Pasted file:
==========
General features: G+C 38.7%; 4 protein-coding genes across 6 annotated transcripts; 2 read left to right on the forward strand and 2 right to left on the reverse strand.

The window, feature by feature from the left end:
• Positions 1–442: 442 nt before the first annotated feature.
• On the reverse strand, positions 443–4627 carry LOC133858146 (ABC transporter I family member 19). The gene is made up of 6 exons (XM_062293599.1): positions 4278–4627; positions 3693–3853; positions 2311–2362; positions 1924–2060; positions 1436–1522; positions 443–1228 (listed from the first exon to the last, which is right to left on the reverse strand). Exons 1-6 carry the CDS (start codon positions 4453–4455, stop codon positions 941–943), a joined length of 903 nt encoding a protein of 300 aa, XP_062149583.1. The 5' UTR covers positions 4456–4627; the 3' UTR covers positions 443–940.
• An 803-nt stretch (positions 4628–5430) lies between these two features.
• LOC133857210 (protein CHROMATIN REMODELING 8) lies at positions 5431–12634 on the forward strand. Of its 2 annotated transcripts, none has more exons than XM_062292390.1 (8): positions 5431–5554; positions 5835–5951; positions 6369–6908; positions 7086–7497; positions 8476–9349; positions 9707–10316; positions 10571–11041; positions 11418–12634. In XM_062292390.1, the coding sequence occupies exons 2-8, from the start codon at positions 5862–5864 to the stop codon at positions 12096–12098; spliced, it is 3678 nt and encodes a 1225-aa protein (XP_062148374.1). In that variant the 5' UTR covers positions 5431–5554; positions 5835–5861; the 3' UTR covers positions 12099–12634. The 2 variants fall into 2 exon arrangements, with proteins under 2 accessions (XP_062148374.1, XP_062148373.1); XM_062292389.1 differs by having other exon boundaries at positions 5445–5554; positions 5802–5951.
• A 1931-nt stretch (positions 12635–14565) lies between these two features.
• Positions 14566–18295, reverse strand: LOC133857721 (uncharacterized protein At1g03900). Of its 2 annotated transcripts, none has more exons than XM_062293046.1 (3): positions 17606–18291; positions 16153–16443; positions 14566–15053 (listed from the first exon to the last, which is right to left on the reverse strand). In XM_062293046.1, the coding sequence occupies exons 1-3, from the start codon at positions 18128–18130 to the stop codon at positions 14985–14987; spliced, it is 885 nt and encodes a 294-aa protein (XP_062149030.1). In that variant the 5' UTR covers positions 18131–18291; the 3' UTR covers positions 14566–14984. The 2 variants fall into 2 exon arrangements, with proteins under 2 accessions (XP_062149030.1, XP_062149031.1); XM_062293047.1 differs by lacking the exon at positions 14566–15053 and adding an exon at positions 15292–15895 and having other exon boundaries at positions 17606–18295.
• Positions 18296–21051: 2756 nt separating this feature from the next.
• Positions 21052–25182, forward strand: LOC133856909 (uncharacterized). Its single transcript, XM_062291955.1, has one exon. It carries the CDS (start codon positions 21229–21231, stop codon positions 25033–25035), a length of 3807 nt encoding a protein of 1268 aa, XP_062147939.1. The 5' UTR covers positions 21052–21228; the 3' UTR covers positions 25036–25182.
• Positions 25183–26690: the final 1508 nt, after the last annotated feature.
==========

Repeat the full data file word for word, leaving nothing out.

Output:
General features: G+C 38.7%; 4 protein-coding genes across 6 annotated transcripts; 2 read left to right on the forward strand and 2 right to left on the reverse strand.

The window, feature by feature from the left end:
• Positions 1–442: 442 nt before the first annotated feature.
• On the reverse strand, positions 443–4627 carry LOC133858146 (ABC transporter I family member 19). The gene is made up of 6 exons (XM_062293599.1): positions 4278–4627; positions 3693–3853; positions 2311–2362; positions 1924–2060; positions 1436–1522; positions 443–1228 (listed from the first exon to the last, which is right to left on the reverse strand). Exons 1-6 carry the CDS (start codon positions 4453–4455, stop codon positions 941–943), a joined length of 903 nt encoding a protein of 300 aa, XP_062149583.1. The 5' UTR covers positions 4456–4627; the 3' UTR covers positions 443–940.
• An 803-nt stretch (positions 4628–5430) lies between these two features.
• LOC133857210 (protein CHROMATIN REMODELING 8) lies at positions 5431–12634 on the forward strand. Of its 2 annotated transcripts, none has more exons than XM_062292390.1 (8): positions 5431–5554; positions 5835–5951; positions 6369–6908; positions 7086–7497; positions 8476–9349; positions 9707–10316; positions 10571–11041; positions 11418–12634. In XM_062292390.1, the coding sequence occupies exons 2-8, from the start codon at positions 5862–5864 to the stop codon at positions 12096–12098; spliced, it is 3678 nt and encodes a 1225-aa protein (XP_062148374.1). In that variant the 5' UTR covers positions 5431–5554; positions 5835–5861; the 3' UTR covers positions 12099–12634. The 2 variants fall into 2 exon arrangements, with proteins under 2 accessions (XP_062148374.1, XP_062148373.1); XM_062292389.1 differs by having other exon boundaries at positions 5445–5554; positions 5802–5951.
• A 1931-nt stretch (positions 12635–14565) lies between these two features.
• Positions 14566–18295, reverse strand: LOC133857721 (uncharacterized protein At1g03900). Of its 2 annotated transcripts, none has more exons than XM_062293046.1 (3): positions 17606–18291; positions 16153–16443; positions 14566–15053 (listed from the first exon to the last, which is right to left on the reverse strand). In XM_062293046.1, the coding sequence occupies exons 1-3, from the start codon at positions 18128–18130 to the stop codon at positions 14985–14987; spliced, it is 885 nt and encodes a 294-aa protein (XP_062149030.1). In that variant the 5' UTR covers positions 18131–18291; the 3' UTR covers positions 14566–14984. The 2 variants fall into 2 exon arrangements, with proteins under 2 accessions (XP_062149030.1, XP_062149031.1); XM_062293047.1 differs by lacking the exon at positions 14566–15053 and adding an exon at positions 15292–15895 and having other exon boundaries at positions 17606–18295.
• Positions 18296–21051: 2756 nt separating this feature from the next.
• Positions 21052–25182, forward strand: LOC133856909 (uncharacterized). Its single transcript, XM_062291955.1, has one exon. It carries the CDS (start codon positions 21229–21231, stop codon positions 25033–25035), a length of 3807 nt encoding a protein of 1268 aa, XP_062147939.1. The 5' UTR covers positions 21052–21228; the 3' UTR covers positions 25036–25182.
• Positions 25183–26690: the final 1508 nt, after the last annotated feature.